What about Prius? There's a 2005 near me with 140k miles going for $4.4k. That's like the as much as the Corolla's go for but the fuel economy is way better, and more interior space. How do these hold up long term?

  10. 1 month ago
    Anonymous

    Scions are also definitely worth looking at in your price range. They're Toyotas under a different badge with Toyota engines, transmissions and everything else; but since the brand isn't around any more people wrongly think that they're going to be harder to maintain so you can get them a little cheaper than Toyotas. They're all pretty good cars too.

  11. 1 month ago
    Anonymous

    My 2004 Corolla 5spd M/T is not too far past 120000 on the clock. I just did an oil change on it and put new Denso Iridium TT spark plugs in it last year or so. I run somewhat lower profile than stock wheels and it gets Pirellis for summer tires. I put snow tires on it in the winter just in case but it hardly sets foot outside the garage when there's snow on the ground.

  12. 1 month ago
    Anonymous

    >Howard's Used Cars & Trucks
    That's your answer. Don't buy it. 100% they had their in-house mechanic or paid a mechanic down the road to make that thing look nice and pretty. 9/10 the cars that those little private lots sell are ticking time bombs that they're trying to pawn off to people who don't know any better. Take care of your current 'Rolla and drive it until it disintegrates, save your money for a proper new/used car.

  13. 1 month ago
    Anonymous

    That's quite Alot for shitbox.

  14. 1 month ago
    Anonymous

    I Paid less than a grand for a mint 2002 Saturn SL2 with 70k miles. There are many single grandma owned examples like that out there.

    • 1 month ago
      Anonymous

      How'd you find it? I think I'm going to just watch the market and wait for a deal like that. But I am increasingly set on a hatchback, Prius in particular. Would love getting 50mpg.

      • 1 month ago
        Anonymous

        I got it because I'm the Mr. Fix It of the family. You're not going to find one like that by just sitting on your ass and waiting for one to pop up on troonybook. You need to drive around and find one with a FOR SALE sign on the window. The same goes for every used vehicle.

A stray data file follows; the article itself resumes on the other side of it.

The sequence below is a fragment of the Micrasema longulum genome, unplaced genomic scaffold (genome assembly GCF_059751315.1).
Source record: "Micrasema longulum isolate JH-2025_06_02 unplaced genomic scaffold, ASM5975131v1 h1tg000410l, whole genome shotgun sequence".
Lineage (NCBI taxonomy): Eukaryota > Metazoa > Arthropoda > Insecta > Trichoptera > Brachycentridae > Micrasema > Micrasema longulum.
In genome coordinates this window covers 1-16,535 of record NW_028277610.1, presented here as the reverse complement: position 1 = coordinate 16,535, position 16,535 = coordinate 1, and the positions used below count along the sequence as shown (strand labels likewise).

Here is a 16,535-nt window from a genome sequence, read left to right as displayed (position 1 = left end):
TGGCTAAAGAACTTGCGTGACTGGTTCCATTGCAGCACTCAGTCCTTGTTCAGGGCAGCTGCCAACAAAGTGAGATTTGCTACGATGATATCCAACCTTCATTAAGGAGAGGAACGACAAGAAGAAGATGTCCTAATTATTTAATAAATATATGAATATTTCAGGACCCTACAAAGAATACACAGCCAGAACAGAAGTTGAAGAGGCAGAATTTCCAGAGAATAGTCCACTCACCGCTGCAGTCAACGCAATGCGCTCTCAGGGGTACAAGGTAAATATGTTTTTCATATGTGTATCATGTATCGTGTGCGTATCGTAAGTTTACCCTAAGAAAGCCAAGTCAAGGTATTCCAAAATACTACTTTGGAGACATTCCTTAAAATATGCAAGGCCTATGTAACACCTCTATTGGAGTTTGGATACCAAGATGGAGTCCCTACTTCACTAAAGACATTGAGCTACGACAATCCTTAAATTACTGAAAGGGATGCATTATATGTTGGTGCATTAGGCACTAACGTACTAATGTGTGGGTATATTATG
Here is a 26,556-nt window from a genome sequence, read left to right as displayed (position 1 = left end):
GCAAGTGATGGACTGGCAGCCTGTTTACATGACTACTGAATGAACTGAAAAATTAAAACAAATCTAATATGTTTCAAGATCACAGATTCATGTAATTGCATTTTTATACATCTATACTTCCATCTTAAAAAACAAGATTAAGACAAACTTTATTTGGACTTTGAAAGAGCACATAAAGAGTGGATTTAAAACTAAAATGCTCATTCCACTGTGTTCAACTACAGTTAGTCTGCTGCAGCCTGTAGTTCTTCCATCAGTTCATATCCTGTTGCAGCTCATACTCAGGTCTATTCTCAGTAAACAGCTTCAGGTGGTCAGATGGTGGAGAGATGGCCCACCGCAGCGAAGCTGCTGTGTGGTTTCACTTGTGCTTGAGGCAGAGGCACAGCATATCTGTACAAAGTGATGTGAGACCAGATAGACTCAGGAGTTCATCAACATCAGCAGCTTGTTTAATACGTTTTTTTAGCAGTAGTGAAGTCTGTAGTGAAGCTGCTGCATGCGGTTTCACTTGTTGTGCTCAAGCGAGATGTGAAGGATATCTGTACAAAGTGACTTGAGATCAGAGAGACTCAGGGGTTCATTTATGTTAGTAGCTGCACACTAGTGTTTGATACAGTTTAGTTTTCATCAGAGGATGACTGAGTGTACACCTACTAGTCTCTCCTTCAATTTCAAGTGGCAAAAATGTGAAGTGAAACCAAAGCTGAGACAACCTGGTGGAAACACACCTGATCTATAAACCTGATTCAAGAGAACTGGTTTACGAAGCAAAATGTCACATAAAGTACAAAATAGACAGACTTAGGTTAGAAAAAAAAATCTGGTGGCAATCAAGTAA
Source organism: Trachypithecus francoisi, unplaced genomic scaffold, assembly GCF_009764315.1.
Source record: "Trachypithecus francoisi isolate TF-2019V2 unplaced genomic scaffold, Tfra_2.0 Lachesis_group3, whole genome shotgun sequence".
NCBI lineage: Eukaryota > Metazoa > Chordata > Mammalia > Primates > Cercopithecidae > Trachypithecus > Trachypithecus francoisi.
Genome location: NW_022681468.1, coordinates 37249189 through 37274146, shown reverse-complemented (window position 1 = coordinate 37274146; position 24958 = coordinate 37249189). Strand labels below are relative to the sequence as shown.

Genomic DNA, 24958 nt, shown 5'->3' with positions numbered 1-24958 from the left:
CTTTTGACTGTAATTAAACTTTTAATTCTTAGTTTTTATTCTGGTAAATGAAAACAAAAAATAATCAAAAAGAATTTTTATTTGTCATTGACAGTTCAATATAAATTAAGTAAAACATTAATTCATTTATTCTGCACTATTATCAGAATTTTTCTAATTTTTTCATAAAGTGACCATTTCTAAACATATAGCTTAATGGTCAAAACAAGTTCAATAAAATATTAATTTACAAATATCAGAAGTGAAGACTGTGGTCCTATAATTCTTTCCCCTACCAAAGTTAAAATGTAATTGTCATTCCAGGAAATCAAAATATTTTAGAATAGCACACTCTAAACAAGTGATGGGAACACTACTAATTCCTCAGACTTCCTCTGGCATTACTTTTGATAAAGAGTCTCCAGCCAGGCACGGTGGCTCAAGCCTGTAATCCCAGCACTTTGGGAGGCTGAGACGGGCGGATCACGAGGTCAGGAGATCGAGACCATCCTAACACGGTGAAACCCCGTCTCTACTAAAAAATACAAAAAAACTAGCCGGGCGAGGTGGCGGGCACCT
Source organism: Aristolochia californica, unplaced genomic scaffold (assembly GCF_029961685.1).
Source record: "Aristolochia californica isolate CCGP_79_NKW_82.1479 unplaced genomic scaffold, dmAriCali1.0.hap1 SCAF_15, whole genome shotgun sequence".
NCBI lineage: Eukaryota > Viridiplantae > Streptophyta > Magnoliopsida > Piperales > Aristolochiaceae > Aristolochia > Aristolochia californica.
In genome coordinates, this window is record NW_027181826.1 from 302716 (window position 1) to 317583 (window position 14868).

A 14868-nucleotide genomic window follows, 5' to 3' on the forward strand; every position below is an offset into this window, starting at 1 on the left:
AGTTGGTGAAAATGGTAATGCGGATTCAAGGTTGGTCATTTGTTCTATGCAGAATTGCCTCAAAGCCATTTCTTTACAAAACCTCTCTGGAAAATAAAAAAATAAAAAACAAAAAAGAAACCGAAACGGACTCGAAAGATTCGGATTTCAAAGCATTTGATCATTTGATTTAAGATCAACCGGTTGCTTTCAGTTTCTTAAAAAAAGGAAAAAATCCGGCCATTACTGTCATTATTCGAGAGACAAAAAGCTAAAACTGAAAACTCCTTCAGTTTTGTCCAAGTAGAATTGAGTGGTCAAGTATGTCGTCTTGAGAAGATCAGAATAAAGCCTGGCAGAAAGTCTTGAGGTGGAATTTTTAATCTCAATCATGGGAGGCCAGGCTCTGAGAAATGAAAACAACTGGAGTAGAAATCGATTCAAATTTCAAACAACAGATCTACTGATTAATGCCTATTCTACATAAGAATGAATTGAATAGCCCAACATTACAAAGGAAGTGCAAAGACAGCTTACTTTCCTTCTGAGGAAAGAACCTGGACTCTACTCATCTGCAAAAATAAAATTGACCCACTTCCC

• 1 month ago
          Anonymous

          Alright, so best deals are from FOR SALE signs?

          • 1 month ago
            Anonymous

            The best deals take into account the condition, price, and mileage. Scam lots will have "good deals" but sell you done-up junkyard cars. The best deals are flash deals, i.e. some grandma selling her low mileage, well-maintained car on Facebook and someone snatches it up within a day of it being listed. There are gems out there, but you gotta look and be patient for them.

          • 1 month ago
            Anonymous

            You can get good deals on FB if you're constantly combing over the marketplace or set up saved searches. Those grandma deals are GOAT, but yeah hard to find.

          • 1 month ago
            Anonymous

            For sure. My previous car, and current car, were steal finds. Elderly owned, sub 60k miles, and sub $10k (before COVID raped the market). There's still good deals in this post-COVID market. Happy hunting, bro.

          • 1 month ago
            Anonymous

            Best deal I've found so far is a 2010 Prius with 146k for $3k, no issues but a salvaged title. Buy?

          • 1 month ago
            Anonymous

            Nah, for that price at $3K that salvage title is there for a good reason. Its gotta have something wrong with it. I avoid salvage and rebuilt titles, they're a crap shoot. You can get a deal or you can get screwed.

          • 1 month ago
            Anonymous

            Clean title, best title.

          • 1 month ago
            Anonymous

            Nah, for that price at $3K that salvage title is there for a good reason. Its gotta have something wrong with it. I avoid salvage and rebuilt titles, they're a crap shoot. You can get a deal or you can get screwed.

            2013 with 150k for $8k. Clean title. Buy? Guy seems solid said it was a commuter care for wife, mostly highway miles and ‘dealer service maintained’. Original owner.

          • 1 month ago
            Anonymous

            You'll generally get better deals from private sellers yeah. The best case scenario is you find someone who's trying to get rid of a car they don't need and don't have room for. They want the car gone, maybe grandma's car that she can't drive any more because she's blind or pushing up daisies. They don't want to keep paying insurance on it and they want to park something else in its place.

            If you go that route you'll need to familiarize yourself with transferring the title and you'll need to get a cashiers check to pay them since you don't want to carry thousands in cash. Transferring titles isn't hard if the seller will go with you to the DMV